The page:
- CoQ10: This is a vitamin-like compound which occurs naturally in all of our body’s cells; it is responsible for energy production in cells, and declines naturally with age. CoQ10 can fight skin aging on a cellular level, by replenishing depleted supplies and neutralising harmful free-radicals. As such, it is useful in the reduction of fine lines and wrinkles, while promoting youthful and plumped up skin. Research suggests that when applied topically, CoQ10 levels in skin cells may not actually increase. More research is needed but it seems its anti-aging action may work best when taken orally.
- Selenium: This antioxidant is a vital trace mineral with a variety of biological functions. In studies, selenium has shown that it works synergistically with other nutrients such as vitamins C and E. Consequently it is often used in combination with these nutrients in anti-aging skin creams.
- Epidermal Growth Factor (EGF): This is a synthetically produced substance, which is designed to activate skin growth on a cellular level. As such, it encourages skin rejuvenation and repair and collagen production. EGF is big news in anti-aging skin care; its creator was awarded a Nobel Prize for a ground-breaking achievement in wound-healing medicine. Since then, cosmeceutical companies have been falling over themselves to get EGF into their products.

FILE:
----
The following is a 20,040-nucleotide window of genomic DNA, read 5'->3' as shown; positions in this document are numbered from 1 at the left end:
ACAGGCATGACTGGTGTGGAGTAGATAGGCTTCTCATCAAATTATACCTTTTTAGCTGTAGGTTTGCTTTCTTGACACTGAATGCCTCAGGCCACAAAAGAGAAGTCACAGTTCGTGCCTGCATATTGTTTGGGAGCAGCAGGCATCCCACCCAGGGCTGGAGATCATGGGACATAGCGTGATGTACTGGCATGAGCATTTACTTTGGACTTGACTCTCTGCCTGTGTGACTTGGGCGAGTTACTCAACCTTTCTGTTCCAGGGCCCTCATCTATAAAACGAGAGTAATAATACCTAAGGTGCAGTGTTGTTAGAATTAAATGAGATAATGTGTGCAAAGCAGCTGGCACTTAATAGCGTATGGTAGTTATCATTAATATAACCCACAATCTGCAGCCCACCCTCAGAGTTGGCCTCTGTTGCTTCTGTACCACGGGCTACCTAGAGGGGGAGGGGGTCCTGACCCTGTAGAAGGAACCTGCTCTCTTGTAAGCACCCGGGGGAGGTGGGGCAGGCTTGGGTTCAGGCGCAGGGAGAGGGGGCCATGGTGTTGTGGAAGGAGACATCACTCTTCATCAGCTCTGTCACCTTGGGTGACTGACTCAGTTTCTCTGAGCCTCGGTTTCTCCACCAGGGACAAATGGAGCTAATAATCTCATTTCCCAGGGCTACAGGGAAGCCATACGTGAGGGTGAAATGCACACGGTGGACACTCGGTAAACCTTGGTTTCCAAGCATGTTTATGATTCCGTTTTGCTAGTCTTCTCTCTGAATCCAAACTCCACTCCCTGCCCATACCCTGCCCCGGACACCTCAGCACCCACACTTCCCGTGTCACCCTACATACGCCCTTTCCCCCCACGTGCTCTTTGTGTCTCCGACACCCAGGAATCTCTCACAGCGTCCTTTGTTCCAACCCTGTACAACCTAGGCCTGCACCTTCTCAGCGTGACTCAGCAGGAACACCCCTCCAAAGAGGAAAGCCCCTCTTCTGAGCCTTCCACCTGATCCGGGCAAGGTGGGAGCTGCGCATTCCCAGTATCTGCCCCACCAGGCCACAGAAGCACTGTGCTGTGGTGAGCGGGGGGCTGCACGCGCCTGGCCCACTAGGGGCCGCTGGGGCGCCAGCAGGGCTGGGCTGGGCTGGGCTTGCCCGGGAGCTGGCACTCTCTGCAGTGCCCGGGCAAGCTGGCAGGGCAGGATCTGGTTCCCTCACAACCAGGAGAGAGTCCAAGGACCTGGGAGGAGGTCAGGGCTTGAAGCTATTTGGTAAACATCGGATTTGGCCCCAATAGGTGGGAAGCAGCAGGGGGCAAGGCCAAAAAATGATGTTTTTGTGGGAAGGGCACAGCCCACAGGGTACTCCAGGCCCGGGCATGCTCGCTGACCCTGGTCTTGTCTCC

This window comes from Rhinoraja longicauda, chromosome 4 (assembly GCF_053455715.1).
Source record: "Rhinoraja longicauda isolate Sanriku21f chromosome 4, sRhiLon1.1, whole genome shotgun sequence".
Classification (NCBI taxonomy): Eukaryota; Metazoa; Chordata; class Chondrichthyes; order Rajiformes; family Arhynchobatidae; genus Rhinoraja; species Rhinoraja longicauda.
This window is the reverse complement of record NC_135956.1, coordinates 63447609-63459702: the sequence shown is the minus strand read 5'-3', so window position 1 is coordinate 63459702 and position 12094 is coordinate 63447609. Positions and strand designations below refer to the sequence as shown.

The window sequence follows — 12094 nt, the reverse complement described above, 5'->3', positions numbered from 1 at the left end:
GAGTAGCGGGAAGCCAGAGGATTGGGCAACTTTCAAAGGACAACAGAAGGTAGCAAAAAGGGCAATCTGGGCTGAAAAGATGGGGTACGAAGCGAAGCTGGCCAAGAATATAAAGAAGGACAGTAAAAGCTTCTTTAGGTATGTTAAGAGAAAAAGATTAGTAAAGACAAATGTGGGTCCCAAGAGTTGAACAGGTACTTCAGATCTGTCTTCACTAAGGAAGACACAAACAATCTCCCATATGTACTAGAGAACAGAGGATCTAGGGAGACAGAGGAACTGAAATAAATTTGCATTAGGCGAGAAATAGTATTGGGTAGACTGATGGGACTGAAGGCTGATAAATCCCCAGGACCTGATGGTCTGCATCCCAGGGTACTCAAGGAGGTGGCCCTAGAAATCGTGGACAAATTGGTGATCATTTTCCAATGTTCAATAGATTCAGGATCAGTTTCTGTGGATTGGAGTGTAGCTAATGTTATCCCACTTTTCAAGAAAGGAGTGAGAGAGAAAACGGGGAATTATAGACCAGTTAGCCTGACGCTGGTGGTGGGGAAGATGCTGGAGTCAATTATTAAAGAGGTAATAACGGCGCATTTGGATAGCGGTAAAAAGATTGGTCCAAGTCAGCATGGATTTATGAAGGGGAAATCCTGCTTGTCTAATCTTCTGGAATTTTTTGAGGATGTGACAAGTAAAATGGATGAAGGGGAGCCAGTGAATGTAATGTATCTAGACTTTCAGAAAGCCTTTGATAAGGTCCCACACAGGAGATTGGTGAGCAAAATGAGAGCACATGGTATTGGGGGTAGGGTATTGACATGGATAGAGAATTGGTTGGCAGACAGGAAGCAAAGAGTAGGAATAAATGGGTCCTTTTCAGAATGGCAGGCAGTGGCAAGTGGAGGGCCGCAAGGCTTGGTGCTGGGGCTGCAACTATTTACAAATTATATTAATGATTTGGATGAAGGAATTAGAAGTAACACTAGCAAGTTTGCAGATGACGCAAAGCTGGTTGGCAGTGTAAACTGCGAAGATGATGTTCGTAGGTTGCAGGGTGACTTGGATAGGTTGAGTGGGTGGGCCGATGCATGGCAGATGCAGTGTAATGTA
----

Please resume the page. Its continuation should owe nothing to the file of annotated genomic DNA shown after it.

These are vitamin A derivatives; some commonly used forms are retinol, retinaldehyde and retinoic acid. Isotretinoin and tazarotine are examples of two particularly potent synthetic retinoids, which alongside retinoic acid, are usually only available with a prescription. These claim to reduce the appearance of wrinkles and age spots while maintaining skin elasticity. Retinoids have an impressive amount of published and peer reviewed research supporting their use in cosmeceutical products. They have been shown to support collagen production by blocking inhibitory enzymes; to smooth out wrinkles by encouraging epidermal shedding while also having a ‘thickening’ effect which reinforces the deeper layers of the dermis; and to restrict the production of melanin, the pigment responsible for darkening skin.